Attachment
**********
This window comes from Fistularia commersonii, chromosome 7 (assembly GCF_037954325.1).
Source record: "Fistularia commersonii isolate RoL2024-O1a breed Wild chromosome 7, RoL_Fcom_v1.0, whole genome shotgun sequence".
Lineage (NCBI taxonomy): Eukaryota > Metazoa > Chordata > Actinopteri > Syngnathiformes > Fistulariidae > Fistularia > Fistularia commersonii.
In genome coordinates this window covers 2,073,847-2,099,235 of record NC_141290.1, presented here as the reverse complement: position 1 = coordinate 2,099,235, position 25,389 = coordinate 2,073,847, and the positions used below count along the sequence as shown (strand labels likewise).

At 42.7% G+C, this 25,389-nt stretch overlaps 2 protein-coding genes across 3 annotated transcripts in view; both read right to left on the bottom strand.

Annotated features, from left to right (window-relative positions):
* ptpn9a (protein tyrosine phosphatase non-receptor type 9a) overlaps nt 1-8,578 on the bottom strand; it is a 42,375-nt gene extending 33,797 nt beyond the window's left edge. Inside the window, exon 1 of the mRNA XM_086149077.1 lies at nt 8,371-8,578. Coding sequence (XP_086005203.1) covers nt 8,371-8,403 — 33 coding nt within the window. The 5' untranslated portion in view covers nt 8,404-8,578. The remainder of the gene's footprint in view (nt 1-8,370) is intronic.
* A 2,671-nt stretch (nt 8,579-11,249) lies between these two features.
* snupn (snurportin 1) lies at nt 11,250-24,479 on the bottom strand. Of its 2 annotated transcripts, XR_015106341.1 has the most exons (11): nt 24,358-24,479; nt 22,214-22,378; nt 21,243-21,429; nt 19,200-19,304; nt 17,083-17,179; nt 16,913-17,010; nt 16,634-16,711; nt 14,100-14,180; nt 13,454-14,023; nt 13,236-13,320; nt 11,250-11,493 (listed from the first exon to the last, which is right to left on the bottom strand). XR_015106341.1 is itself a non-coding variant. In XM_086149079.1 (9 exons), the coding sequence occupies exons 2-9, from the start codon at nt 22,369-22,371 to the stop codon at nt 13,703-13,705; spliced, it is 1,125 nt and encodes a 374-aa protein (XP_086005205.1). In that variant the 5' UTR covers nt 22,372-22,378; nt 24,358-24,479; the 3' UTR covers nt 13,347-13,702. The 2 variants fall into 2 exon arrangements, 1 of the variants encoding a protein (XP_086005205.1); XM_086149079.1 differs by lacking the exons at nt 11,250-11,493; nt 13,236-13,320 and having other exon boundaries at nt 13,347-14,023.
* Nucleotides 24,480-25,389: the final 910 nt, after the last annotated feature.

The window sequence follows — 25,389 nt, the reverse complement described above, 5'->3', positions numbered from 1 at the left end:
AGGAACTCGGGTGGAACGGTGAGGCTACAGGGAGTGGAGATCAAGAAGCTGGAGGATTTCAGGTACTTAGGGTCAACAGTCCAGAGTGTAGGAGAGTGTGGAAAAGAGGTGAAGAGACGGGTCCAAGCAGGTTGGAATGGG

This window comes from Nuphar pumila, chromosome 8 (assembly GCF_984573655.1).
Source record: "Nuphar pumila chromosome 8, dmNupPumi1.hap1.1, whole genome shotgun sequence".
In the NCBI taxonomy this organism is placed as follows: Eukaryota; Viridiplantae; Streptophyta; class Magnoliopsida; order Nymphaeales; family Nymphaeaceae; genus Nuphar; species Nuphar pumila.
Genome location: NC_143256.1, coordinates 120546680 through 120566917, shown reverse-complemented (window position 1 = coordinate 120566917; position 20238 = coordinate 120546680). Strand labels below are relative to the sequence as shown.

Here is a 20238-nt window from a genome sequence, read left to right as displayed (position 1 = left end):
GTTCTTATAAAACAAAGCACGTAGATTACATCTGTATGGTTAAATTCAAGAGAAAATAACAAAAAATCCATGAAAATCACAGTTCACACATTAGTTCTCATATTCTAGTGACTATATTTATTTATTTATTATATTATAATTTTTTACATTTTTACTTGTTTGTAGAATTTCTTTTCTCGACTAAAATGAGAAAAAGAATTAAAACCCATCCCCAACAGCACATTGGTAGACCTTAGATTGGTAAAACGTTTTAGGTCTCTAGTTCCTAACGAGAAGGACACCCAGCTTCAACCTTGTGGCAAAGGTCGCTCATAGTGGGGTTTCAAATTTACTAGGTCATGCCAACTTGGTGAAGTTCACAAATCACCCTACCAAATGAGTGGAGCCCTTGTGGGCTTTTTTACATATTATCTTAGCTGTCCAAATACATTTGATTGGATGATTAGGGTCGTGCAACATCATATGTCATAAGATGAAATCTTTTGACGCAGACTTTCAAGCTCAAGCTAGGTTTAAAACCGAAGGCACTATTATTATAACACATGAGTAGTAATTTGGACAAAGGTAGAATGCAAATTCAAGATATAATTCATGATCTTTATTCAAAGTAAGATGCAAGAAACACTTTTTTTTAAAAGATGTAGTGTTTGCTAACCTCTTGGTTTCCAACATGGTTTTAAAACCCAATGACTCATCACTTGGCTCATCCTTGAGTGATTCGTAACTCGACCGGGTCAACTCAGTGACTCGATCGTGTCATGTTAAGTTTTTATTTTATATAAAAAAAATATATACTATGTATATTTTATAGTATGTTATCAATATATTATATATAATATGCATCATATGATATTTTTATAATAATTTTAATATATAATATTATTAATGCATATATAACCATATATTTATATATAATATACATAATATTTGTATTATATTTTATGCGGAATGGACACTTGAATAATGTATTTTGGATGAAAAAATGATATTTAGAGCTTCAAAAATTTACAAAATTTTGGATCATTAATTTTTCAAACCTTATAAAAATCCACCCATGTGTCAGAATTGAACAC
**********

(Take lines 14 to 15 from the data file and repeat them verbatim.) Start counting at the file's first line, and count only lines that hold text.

Source record: "Nuphar pumila chromosome 8, dmNupPumi1.hap1.1, whole genome shotgun sequence".
In the NCBI taxonomy this organism is placed as follows: Eukaryota; Viridiplantae; Streptophyta; class Magnoliopsida; order Nymphaeales; family Nymphaeaceae; genus Nuphar; species Nuphar pumila.